Food truckin’: After six years, Karibbean Grill goes mobile

Lincoln Notice, owner of Karibbean Grill & BBQ, stands beside the 1986 Ford E350 Kurbmaster that now houses his business. After six years at a traditional brick-and-mortar location on Rt. 13 south of Smyrna, he’s decided to take his Caribbean-inspired barbecue on the road.
(Delaware State News/Ian Gronau)

SMYRNA — Afte r serving up Caribbean-inspired barbecue for over six years at his U.S. 13 location just south of Smyrna, Lincoln Notice has taken Karibbean Grill & BBQ mobile. Once a brick-and-mortar kitchen and dining room, his entire operation has been moved into the shell of a 1986 Ford E350 Kurbmaster.

Closing down last September, Mr. Notice said he decided to move on from his previous location because a recent shoulder and foot surgery were making the necessary long hours difficult to work and a food truck would build more flexibility into his business.

“The idea to move over to a food truck started about two years ago,” he said. “I came across this truck and bought it last June and it was perfect for what I needed.”

Equipped with a new motor, refurbished interior, updated kitchen features and appliances and all the necessary safety equipment, Mr. Notice said he’s taking to the road with a focus on events and catering at both business and private events.

Over his years at 3114 S. DuPont Blvd. in Smyrna, he says he’s built up a loyal following of customers who are anxious to scoop up some more of his barbecue after the brief hiatus.

“I’ve been getting tons of emails and calls,” he said. “I have so many people that have supported me and followed me, I want to keep them happy.”

Customers can expect many of the usual Caribbean fare he’s served in the past, but he notes that he’ll be doing some experimentation in the new format as well.

“Peoples’ favorites like the oxtail and jerk chicken rolls are coming back for sure,” he said. “But we’re going to be doing some fun things too like incorporating a mix of American foods too — throwing in some sandwiches and some salads too. We’ll also be offering more fish options too, like whiting and porgies. Really, we want to hear what people like and respond to that.”

Returning to roots

Barbecuing Caribbean food has always been a part of Mr. Notice’s life. Born in Jamaica, he picked up many traditional cooking techniques from family members and taught himself many more. Growing up in Brooklyn, he was originally an electrician by trade — working a maintenance job in New York City for almost 15 years. However, when he moved to Delaware back in 2008, he decided to make a career move to the culinary arts.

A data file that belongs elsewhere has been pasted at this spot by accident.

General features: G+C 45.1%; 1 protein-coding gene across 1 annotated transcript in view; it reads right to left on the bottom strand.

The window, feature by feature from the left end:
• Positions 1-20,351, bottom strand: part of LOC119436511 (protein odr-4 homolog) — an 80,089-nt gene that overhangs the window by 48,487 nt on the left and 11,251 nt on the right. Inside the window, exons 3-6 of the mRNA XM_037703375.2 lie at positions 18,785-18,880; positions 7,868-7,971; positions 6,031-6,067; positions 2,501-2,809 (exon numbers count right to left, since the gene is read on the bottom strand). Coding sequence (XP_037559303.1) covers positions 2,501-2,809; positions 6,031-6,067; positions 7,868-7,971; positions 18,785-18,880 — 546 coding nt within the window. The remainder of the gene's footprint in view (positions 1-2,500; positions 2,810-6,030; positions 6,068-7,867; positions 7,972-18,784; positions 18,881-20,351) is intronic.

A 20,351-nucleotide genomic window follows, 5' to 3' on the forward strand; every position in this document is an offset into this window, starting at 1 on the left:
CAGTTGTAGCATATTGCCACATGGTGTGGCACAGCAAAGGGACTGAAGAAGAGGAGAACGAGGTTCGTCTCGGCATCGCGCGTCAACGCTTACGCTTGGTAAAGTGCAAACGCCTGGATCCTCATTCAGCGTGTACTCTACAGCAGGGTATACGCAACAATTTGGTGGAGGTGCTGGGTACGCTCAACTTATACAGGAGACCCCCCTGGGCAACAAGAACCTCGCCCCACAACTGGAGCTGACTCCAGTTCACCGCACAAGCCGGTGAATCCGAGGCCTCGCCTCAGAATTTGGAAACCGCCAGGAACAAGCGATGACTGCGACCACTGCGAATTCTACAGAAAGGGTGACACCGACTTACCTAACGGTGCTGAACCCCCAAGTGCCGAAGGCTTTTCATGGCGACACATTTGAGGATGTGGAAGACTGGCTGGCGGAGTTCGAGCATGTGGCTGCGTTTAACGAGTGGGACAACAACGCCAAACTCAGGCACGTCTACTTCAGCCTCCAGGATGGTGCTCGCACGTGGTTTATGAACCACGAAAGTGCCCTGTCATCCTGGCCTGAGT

As it happens, taking to the road in a food truck won’t be Mr. Notice’s first time serving food outside of an official kitchen.

“Believe it or not, I got started by cooking out on the street,” he said. “About eight years ago there was a time where I was having a hard time getting a job, but I had my grill, so I took a chance. I wasn’t licensed or anything, but I just set up in places like Cheswold on Saturdays and Sundays and sold jerk chicken. That’s how I got my start about eight years ago.”

With no delusions about the competitiveness in the food service industry, Mr. Notice feels that the authenticity of his barbecue and ingredients will help his product continue to sell — whether it’s on wheels or a concrete foundation.

“I personally really like homemade food, something that tastes like it was made with love — like the person making it actually cares,” he said. “And I think that’s why people respond to my food. If you eat at a lot of fast food restaurants — not trying to speak badly about them — but sometimes you might not really know what they’re putting in the food. I like a lot of natural ingredients and wholesome food, that’s all I cook.”

In recent years, food trucks have had to contend with an increasing number of local regulations when setting up shop — Smyrna instituted a new licensing procedure for mobile vendors in 2016 and a proposal that would have welcomed food trucks to the streets of downtown Dover was scuttled in early 2018 by local restaurant owners. But, Mr. Notice says he’s not worried.

“It’s going to be a little challenging to get started, but to be honest, I’m not going anywhere I’m not wanted,” he said. “I want people to be excited when I show up, and I think there are a lot of events, businesses and private parties that will feel that way.”

To learn more about the Karibbean Grill & BBQ food truck, call 302-423-0839 or search “Karibbean Grill BBQ” on Facebook.

Staff writer Ian Gronau can be reached at 741-8272 or igronau@newszap.com

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